Today I finished fleshing out all the sidewalks and crosswalks (both marked and unmarked) in the Licton Springs neighborhood of Seattle! This includes details on curb ramps and tactile warnings (or lack thereof) at each crosswalk so that pedestrians that need one or the other to get around can more easily plan a walking route using OpenStreetMap.

Although a lot of Seattle’s neighborhoods don’t have very well-defined borders I believe the ones for Licton Springs are fairly consistent across maps that I’ve seen:

  • North border: Northgate Way
  • East border: I-5
  • South border: N 85th St
  • West border: Aurora Ave

Now that I’m done, I determined that Licton Springs makes up about 1% of Seattle’s land area, so I consider this a pretty major win in the amount of pedestrian infrastructure mapped!

I took on the project of mapping all of the sidewalks and crosswalks in Licton Springs because I have been walking my dog around this neighborhood quite a bit and noticed that OSM didn’t have any of the sidewalks mapped in the neighborhood (though a few marked crosswalks had been). Particularly surprising was that none of the sidewalks along this section of Aurora Ave had been mapped! This is a pretty busy street that has a lot of foot traffic normally due to the density of businesses and the RapidRide E bus line running along it.

Though I have been mapping for a while now, this was certainly the largest task I had undertaken so far and was able to see it through from start to finish! I hope the Seattle OSM community can continue mapping more of the sidewalks and crosswalks around the city!

Location: Licton Springs, Maple Leaf, Seattle, King County, Washington, 98113, United States

Comment from pkoby on 14 July 2020 at 11:34

Looks great! I am working on mapping the same information in my city. I’m not mapping curb ramps right now, simply because it’s tough to collect that information from satellite imagery, and I don’t walk around too often. We have a couple of tagging differences (I don’t tag crossing=* on the crossing way, just the node), but I think it’s useful stuff.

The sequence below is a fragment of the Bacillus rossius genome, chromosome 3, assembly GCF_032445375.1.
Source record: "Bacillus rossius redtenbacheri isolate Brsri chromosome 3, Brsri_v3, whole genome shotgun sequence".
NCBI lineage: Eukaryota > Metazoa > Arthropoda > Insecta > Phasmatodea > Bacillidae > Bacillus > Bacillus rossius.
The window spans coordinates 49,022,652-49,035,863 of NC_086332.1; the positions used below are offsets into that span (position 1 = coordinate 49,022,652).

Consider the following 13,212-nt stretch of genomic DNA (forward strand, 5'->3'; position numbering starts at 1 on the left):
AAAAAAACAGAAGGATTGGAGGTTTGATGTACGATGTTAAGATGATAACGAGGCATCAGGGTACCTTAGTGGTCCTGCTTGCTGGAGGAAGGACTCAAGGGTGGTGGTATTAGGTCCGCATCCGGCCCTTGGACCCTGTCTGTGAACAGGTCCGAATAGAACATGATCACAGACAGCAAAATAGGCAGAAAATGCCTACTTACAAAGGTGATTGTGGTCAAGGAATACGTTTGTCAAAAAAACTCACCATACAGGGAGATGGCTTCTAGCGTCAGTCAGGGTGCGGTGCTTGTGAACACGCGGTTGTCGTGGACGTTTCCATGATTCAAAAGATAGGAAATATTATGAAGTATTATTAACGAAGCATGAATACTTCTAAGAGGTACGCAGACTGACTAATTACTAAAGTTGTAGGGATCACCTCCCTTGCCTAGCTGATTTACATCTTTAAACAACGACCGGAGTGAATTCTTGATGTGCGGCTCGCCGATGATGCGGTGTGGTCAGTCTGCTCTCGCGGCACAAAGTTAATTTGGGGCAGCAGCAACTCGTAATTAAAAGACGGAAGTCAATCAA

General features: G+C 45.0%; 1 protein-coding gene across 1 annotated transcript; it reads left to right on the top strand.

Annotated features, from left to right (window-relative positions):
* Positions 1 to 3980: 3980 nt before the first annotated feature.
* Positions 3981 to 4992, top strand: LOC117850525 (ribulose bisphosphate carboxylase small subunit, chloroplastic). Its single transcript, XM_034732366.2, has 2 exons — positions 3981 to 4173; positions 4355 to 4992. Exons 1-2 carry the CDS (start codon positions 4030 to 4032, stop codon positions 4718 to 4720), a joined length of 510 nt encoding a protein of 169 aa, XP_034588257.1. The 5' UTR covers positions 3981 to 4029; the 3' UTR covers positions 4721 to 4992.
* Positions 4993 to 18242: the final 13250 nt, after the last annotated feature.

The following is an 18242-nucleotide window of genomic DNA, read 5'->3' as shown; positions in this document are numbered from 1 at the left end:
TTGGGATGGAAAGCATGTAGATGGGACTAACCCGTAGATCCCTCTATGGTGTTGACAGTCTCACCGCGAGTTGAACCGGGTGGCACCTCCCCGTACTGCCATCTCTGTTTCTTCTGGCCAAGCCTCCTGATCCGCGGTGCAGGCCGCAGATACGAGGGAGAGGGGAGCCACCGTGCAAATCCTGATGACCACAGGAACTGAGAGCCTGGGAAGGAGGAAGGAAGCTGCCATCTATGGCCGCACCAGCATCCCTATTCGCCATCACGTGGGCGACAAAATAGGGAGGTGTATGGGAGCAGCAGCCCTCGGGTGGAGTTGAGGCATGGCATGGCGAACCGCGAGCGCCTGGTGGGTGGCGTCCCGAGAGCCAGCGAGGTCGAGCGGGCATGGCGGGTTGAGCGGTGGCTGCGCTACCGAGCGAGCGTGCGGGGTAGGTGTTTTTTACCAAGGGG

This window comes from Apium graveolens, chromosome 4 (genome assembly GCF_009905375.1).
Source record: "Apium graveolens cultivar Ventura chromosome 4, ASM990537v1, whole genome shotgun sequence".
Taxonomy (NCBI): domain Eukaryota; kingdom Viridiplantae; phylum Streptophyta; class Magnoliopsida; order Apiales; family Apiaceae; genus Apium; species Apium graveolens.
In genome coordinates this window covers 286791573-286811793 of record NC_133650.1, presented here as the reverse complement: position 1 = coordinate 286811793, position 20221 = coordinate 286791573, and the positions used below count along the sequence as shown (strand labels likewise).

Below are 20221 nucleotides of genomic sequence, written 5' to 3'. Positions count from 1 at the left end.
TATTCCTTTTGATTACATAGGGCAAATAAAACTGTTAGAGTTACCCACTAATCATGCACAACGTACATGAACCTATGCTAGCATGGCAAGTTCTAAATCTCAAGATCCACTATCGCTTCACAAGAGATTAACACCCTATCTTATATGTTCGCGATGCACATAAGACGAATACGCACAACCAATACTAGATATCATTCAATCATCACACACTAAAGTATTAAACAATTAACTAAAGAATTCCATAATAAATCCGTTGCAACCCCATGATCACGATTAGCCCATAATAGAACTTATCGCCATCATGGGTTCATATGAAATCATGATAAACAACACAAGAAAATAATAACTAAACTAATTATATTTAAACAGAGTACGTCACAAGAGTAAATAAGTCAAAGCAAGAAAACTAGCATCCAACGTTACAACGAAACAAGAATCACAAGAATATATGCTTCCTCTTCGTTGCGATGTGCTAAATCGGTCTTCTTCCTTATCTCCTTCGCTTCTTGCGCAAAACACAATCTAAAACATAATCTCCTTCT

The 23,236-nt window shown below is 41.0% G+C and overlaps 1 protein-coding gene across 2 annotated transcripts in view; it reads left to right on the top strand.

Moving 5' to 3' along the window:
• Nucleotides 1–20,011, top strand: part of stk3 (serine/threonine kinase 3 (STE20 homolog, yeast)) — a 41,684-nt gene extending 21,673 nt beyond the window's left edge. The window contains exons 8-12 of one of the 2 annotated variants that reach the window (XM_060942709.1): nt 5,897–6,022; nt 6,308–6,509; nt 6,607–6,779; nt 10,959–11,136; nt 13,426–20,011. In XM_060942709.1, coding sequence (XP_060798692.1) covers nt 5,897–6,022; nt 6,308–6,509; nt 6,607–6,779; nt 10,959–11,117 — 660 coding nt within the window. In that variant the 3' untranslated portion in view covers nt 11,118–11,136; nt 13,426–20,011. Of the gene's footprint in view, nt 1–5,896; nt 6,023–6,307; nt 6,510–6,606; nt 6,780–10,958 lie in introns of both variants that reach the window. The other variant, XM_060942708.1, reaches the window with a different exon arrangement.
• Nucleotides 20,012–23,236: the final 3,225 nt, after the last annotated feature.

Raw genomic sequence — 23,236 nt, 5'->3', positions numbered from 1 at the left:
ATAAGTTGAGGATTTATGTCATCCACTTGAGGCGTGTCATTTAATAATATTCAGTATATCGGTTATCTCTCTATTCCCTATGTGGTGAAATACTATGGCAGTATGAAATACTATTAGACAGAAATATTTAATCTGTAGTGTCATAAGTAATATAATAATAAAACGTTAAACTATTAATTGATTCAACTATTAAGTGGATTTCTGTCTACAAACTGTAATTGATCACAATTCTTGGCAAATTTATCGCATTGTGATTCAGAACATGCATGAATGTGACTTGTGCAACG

If you want to continue the project, have you thought about adding surface=* to the sidewalks? Or tactile_paving=* to the kerb nodes?

Comment from Glassman on 14 July 2020 at 14:46

Nice - Below is a overpass query of the area. Having done sidewalk mapping I know how detailed the your accomplishment is. Keep it up.

Best, Clifford

Comment from VigilantPenguin on 14 July 2020 at 19:36

Thanks pkoby, I also found it difficult to map curb ramps using aerial imagery, but luckily I was able to consult the City of Seattle’s dataset of curb ramp & sidewalk conditions (luckily the city has granted permission to OSM to use their data) as well as Mapillary street level imagery for streets I hadn’t visited in-person. Understandably sources like these may not exist for every city, but I’m thankful I was able to use them in my case!

Thanks Glassman, I should have used overpass-turbo to validate my work but that query allowed me to find a few spots I had missed some details on. Now Licton Springs is really done!

Comment from Glassman on 14 July 2020 at 19:52

I wrote a blog post on editing sidewalks. I included how to use QGIS to look for islands. Islands are those sidewalks that don’t connect to other sidewalks. It’s another way to look for missing connections. In fact I just discovered one just a few blocks from home.

BTW - another good imagery source is Bing. Their Streetside imagery is freely useable in OSM. I’m in Skagit County and found the imagery to be dated. So I also drive around to capture Mapillary and OpenStreetCam imagery.

Login to leave a comment